Georgetown, Guyana – (November 28, 2018) The eight artesian wells drilled by the Government of Brazil through the Sixth Battalion Engineering Corps (BET) of the Brazilian Army and the Guyana Defence Force (GDF) were, today, formally handed over to the Government of Guyana and the eight villages, in which they were drilled.
The wells were handed over during a simple but significant ceremony held in Aishalton village, Upper Takutu- Upper Essequibo, Region Nine and was attended by Vice-President and Minister of Foreign Affairs, Mr. Carl Greenidge, Vice-President and Minister of Indigenous Peoples’ Affairs, Mr. Sydney Allicock, Minister of State, Mr. Joseph Harmon, Minister of Public Infrastructure, Mr. David Patterson, Brazilian Ambassador to Guyana, Mr. Lineu Pupo de Paula and other officials of the Region, Brazilian Army, GDF and other agencies associated with the project.
Minister Greenidge, who delivered the feature address said the Project comes at a time when the two countries are celebrating 50 years of diplomatic ties. He noted that Guyana is susceptible to droughts and floods and the Rupununi is no exception. These floods and droughts have impacts on the lives of the residents of these communities and this project has therefore been completed and recognized as a significant achievement, the Minister stated.
“Safe water is essential to communities and these efforts at the bilateral level to deal with the problem that both sides are familiar with is one area which can ensure that we grow closer together. Both countries have been committed to the Sustainable Development Goals (SDGs) and these projects fall directly in the ambit of the Goal Six, which speaks to clean water and sanitation. The artesian wells that have been drilled are a tangible achievement which has not only been successfully implemented but I think we can guarantee they will have a positive impact on the lives and livelihoods of those of you that are from the eight communities. I hope that the residents can enjoy the health, environmental and economic benefits that comes with potable water,” the minister said.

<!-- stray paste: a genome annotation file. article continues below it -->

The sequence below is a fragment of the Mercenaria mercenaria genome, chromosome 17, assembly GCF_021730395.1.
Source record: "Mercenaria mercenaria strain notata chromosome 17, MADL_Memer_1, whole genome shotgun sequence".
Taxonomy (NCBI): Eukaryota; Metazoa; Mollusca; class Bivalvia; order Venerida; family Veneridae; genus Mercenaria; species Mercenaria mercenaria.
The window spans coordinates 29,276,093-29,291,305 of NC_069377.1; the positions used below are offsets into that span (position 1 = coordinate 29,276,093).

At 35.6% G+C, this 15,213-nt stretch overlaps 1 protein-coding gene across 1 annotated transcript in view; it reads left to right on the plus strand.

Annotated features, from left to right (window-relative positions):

Minister Harmon, in his brief remarks, said though challenges were experienced from the start of the project, they [challenges] were overcome through careful planning and multi and inter-agency collaboration and cooperation.
“We believe that irrespective of where people are, be it Aishalton, Region One, Seven or Nine, our mandate is to provide the good life and whatever resources are available to the State, we are going to work with the Councils and Neighbourhood Democratic Councils and Regional Democratic Councils to fulfil that mandate of providing a good life,” Minister Harmon said.
Moreover, Minister Harmon said every stakeholder must be proud of the achievement while noting that “the world can see how as neighbours we can collaborate to provide a better life for our citizens. There were soldiers in this Project but they weren’t fighting, they were collaborating to provide potable water to our citizens and it goes to show that there are other functions of the Army.”
Meanwhile, Brazilian Ambassador to Guyana, Mr. Lineu Pupo de Paula, who was visibly emotional, said he was pleased to be see such an important project completed while noting the benefits to be accrued by residents of the nine communities.
“I think this is the most important celebration of the 50th anniversary of our bilateral ties. I congratulate the Officers and soldiers. We are friends, we are brothers and we are neighbours,” he said.
Director-General of the Civil Defence Commission (CDC), which is the coordinating agency; Lieutenant Colonel Kester Craig said Guyana has embraced the concept of comprehensive disaster risk management while pointing to climate change and the effects thereof.